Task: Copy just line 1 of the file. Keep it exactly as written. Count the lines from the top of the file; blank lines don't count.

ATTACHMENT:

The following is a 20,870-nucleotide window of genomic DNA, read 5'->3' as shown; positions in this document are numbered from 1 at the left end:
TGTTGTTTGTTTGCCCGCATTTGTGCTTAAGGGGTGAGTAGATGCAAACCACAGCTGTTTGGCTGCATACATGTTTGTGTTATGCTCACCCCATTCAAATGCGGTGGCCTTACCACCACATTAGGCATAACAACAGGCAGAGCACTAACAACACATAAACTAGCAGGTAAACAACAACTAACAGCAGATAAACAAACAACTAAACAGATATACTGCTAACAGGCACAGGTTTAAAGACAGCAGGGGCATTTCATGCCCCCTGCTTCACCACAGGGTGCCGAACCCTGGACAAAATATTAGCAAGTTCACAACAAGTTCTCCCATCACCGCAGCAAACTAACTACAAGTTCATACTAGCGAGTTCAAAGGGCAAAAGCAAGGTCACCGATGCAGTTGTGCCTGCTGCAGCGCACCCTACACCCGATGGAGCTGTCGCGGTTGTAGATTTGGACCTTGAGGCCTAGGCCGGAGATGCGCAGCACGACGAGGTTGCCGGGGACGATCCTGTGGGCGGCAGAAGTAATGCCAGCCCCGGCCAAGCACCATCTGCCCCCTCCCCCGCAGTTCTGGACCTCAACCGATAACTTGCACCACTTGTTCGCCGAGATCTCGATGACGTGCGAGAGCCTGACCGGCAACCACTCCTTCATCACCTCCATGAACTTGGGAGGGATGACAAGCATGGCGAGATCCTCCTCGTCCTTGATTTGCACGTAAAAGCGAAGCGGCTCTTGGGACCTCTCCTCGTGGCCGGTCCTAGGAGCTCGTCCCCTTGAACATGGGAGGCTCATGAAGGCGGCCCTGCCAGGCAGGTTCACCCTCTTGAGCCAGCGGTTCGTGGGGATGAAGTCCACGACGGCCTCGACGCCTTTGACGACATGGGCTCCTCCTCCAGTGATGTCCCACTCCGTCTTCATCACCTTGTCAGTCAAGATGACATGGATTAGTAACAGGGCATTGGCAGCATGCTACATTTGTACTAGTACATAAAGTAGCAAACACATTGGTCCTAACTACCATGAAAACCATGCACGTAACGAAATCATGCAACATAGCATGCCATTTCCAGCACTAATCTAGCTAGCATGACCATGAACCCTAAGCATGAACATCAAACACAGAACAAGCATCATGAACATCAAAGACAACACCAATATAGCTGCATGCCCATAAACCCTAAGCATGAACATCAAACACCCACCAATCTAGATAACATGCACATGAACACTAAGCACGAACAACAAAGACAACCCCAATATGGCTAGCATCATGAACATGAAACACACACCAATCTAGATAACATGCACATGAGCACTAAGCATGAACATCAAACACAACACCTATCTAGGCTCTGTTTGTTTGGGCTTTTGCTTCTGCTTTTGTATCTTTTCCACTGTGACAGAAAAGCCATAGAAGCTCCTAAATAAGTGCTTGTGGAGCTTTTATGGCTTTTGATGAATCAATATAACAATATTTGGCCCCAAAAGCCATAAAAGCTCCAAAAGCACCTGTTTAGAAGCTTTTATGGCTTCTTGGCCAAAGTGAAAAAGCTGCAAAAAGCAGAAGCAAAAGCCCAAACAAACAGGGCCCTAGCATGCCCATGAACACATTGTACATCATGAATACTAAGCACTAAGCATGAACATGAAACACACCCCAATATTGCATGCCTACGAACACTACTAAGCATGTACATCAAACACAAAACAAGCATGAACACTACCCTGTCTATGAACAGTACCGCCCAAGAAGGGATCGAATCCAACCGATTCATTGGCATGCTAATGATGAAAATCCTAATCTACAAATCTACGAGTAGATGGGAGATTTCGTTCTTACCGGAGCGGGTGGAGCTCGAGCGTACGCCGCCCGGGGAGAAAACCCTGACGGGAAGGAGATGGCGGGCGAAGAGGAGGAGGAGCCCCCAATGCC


The following is a 20,870-nucleotide window of genomic DNA, read 5'->3' as shown; positions in this document are numbered from 1 at the left end: